Hurricane Irma, one of the most powerful Atlantic storms in a century, churned across northern Caribbean islands on Wednesday with a catastrophic mix of fierce winds, surf and rain, en route to a possible Florida landfall at the weekend.
While Irma's trajectory is still uncertain, the storm has grown to the strongest Atlantic hurricane outside of the Caribbean Sea and Gulf of Mexico in the U.S. National Hurricane Center's records, the NHC said.
The eye of Irma, a Category 5 storm packing winds of 185 miles per hour, passed over the island of Barbuda early Wednesday morning and moved northwest over St. Martin, an island east of Puerto Rico, the U.S. National Hurricane Center in Miami reported. The storm's northern eyewall pounded the island of Anguilla, the NHC reported, and is currently moving west-northwest about 90 miles east of San Juan, Puerto Rico.
Irma could make landfall in south Florida this weekend, and the NHC issued a warning for the state to "monitor the progress" of the storm, while noting that "it is too soon to specify the location and magnitude of these impacts."
"We are hunkered down and it is very windy ... the wind is a major threat," said Garfield Burford, the director of news at ABS TV and Radio on Antigua, who was caught when the storm passed over the island. "So far, some roofs have been blown off." The government of Antigua has since discontinued the hurricane warning.
Most people who were on Antigua and Barbuda were without power and about 1,000 people were spending the night in shelters in Antigua, according to Burford.
"It's very scary ... most of the islands are dark so it's very, very frightening," he said.
The NHC said the "core" of Hurricane Irma is "battering the Virgin Islands," and will cause water levels to rise 7 to 11 feet above ground over most of the islands if the peak surge occurs at high tide.
The eye of the hurricane already passed over Barbuda, an island with a population of about 1,600 people, according to ABS radio. The NHC also issued a hurricane warning for the north coast of Haiti on Wednesday morning.
"All hearts and all prayers and all minds go out to the Barbudans at this time because they experienced the full brunt," a radio host said on the station early on Wednesday. Public relations professional Alex Woolfall said on Twitter he was hiding underneath a concrete stairwell as the storm neared St. Martin.
"Still thunderous sonic boom noises outside and boiling in stairwell. Can feel scream of things being hurled against building," he said. "Okay I am now pretty terrified so can every non-believer, atheist & heretic please pray for me."
The amount of damage and the number of casualties were not known early on Wednesday. A 75-year-old man died while preparing for the storm in Puerto Rico's central mountains, police said.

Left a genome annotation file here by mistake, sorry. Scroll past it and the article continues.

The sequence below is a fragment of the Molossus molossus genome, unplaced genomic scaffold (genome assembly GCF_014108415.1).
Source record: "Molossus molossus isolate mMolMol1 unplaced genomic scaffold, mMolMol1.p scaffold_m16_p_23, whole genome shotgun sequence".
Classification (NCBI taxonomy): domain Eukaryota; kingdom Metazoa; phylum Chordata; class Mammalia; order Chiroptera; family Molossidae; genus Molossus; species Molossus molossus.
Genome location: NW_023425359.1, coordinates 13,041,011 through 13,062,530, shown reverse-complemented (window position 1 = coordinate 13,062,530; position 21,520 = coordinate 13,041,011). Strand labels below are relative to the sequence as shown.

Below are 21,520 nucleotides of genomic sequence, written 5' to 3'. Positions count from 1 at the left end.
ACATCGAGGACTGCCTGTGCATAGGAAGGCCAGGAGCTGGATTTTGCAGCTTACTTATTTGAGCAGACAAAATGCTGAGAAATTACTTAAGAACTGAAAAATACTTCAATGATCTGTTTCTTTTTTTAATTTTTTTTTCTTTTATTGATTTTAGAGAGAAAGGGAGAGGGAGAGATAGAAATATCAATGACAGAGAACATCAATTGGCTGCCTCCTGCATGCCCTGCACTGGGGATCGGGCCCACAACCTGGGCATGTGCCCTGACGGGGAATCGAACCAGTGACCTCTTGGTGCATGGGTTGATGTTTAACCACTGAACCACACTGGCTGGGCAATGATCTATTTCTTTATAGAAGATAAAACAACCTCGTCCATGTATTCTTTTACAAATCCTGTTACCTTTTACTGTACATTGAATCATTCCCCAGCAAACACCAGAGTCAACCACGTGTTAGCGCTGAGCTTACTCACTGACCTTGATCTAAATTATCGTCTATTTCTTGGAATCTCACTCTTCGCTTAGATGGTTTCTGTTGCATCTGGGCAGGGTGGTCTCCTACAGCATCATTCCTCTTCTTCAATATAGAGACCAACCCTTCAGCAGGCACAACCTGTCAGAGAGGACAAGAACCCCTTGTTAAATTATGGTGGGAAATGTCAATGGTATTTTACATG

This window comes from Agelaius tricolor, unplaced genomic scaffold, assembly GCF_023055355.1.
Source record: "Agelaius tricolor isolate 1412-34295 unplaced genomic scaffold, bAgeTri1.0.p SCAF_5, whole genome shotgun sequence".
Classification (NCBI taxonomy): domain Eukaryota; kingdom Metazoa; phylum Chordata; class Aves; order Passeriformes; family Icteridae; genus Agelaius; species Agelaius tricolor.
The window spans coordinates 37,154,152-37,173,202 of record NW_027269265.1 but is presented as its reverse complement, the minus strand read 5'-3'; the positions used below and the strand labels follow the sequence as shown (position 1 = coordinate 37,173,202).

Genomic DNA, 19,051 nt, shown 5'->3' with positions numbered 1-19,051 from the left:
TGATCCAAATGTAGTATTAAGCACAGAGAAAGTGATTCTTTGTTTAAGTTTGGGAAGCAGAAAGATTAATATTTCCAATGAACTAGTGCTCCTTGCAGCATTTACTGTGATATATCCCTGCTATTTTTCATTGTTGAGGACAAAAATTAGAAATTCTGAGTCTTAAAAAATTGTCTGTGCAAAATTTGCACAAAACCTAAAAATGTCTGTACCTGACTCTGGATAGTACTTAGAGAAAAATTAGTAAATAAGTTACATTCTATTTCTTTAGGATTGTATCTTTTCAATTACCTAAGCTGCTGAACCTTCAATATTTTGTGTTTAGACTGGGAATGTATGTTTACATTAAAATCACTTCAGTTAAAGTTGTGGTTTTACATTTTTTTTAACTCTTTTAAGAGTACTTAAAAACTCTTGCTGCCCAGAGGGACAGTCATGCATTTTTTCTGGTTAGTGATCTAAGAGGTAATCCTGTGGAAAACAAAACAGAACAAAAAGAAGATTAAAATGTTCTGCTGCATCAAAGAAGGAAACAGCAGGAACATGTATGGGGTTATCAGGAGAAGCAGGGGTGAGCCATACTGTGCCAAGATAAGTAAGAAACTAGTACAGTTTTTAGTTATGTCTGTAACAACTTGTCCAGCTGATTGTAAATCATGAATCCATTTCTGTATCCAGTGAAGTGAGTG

Several other Leeward Islands, including Anguilla, Montserrat, St. Kitts and Nevis, as well as the U.S. and British Virgin Islands, Puerto Rico and the Dominican Republic were under a hurricane warning.
"Preparations to protect life and property should be rushed to completion," the Hurricane Center said, warning that Irma "will bring life-threatening wind, storm surge and rainfall hazards" to those islands.
Puerto Rico's vulnerable energy infrastructure could leave the island without power for up to three months, depending on the direction the storm travels, according to Spanish-language news service EFE, which cited the country's state-owned energy agency.
Along the beachfront of Puerto Rico's capital, San Juan, work crews scrambled to cover windows with plywood and corrugated metal shutters along Avenida Ashford, a stretch of restaurants, hotels and six-story apartments.
"I am worried because this is the biggest storm we have seen here," said Jonathan Negron, 41, as he supervised workers boarding up his souvenir shop.
President Donald Trump assured Americans via Twitter that he is "watching hurricane closely. My team, which has done, and is doing, such a good job in Texas, is already in Florida."
Trump approved declarations of emergency in Florida, Puerto Rico and the U.S. Virgin Islands on Wednesday, and ordered FEMA and the Department of Homeland Security to direct relief efforts for the storm.
"In Florida, we always prepare for the worst and hope for the best," Scott said in a news release on Monday, "and while the exact path of Irma is not absolutely known at this time, we cannot afford to not be prepared."
Monroe County, which covers Florida's southernmost towns including Key West and parts of Everglades National Park, issued a series of mandatory evacuations on Tuesday. The first, which began Wednesday morning, applied to all visitors, tourists and non-residents. A mandatory evacuation for all county residents will begin at 7 p.m. ET on Wednesday, according to the county's Facebook page.
Parts of Broward County were also evacuated, according to The Miami Herald.
Puerto Rico Governor Ricardo Rossello urged the 3.4 million residents of the U.S. territory to seek refuge in one of 460 hurricane shelters in advance of the storm and later ordered police and National Guard troops to begin evacuations of flood-prone areas in the north and east of the island.
"This is something without precedent," Rossello told a news conference.